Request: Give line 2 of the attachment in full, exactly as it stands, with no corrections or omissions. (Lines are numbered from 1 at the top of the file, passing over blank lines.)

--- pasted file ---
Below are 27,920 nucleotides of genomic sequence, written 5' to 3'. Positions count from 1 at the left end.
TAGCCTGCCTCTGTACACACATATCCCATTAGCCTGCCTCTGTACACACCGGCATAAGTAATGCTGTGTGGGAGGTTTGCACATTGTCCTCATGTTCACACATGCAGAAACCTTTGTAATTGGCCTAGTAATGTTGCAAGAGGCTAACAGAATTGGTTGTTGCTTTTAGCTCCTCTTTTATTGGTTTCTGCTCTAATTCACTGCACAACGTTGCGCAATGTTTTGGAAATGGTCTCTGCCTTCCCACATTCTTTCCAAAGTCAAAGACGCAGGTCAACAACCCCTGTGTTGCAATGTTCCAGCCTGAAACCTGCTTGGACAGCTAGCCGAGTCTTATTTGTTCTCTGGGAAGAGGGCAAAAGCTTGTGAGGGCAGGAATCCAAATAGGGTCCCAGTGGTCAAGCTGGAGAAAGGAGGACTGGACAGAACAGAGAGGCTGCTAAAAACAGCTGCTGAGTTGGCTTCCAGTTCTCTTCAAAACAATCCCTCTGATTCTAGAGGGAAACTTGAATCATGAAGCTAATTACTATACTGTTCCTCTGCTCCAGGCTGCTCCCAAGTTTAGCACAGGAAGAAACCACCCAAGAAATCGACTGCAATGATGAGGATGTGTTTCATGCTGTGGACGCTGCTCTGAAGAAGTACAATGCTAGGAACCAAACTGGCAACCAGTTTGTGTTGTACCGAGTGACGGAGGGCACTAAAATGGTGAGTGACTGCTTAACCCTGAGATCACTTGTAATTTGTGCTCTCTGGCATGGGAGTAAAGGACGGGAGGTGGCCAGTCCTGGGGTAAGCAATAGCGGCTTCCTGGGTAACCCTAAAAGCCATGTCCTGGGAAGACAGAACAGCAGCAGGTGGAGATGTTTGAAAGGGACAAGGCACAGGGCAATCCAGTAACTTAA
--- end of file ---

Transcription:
TAGCCTGCCTCTGTACACACATATCCCATTAGCCTGCCTCTGTACACACCGGCATAAGTAATGCTGTGTGGGAGGTTTGCACATTGTCCTCATGTTCACACATGCAGAAACCTTTGTAATTGGCCTAGTAATGTTGCAAGAGGCTAACAGAATTGGTTGTTGCTTTTAGCTCCTCTTTTATTGGTTTCTGCTCTAATTCACTGCACAACGTTGCGCAATGTTTTGGAAATGGTCTCTGCCTTCCCACATTCTTTCCAAAGTCAAAGACGCAGGTCAACAACCCCTGTGTTGCAATGTTCCAGCCTGAAACCTGCTTGGACAGCTAGCCGAGTCTTATTTGTTCTCTGGGAAGAGGGCAAAAGCTTGTGAGGGCAGGAATCCAAATAGGGTCCCAGTGGTCAAGCTGGAGAAAGGAGGACTGGACAGAACAGAGAGGCTGCTAAAAACAGCTGCTGAGTTGGCTTCCAGTTCTCTTCAAAACAATCCCTCTGATTCTAGAGGGAAACTTGAATCATGAAGCTAATTACTATACTGTTCCTCTGCTCCAGGCTGCTCCCAAGTTTAGCACAGGAAGAAACCACCCAAGAAATCGACTGCAATGATGAGGATGTGTTTCATGCTGTGGACGCTGCTCTGAAGAAGTACAATGCTAGGAACCAAACTGGCAACCAGTTTGTGTTGTACCGAGTGACGGAGGGCACTAAAATGGTGAGTGACTGCTTAACCCTGAGATCACTTGTAATTTGTGCTCTCTGGCATGGGAGTAAAGGACGGGAGGTGGCCAGTCCTGGGGTAAGCAATAGCGGCTTCCTGGGTAACCCTAAAAGCCATGTCCTGGGAAGACAGAACAGCAGCAGGTGGAGATGTTTGAAAGGGACAAGGCACAGGGCAATCCAGTAACTTAA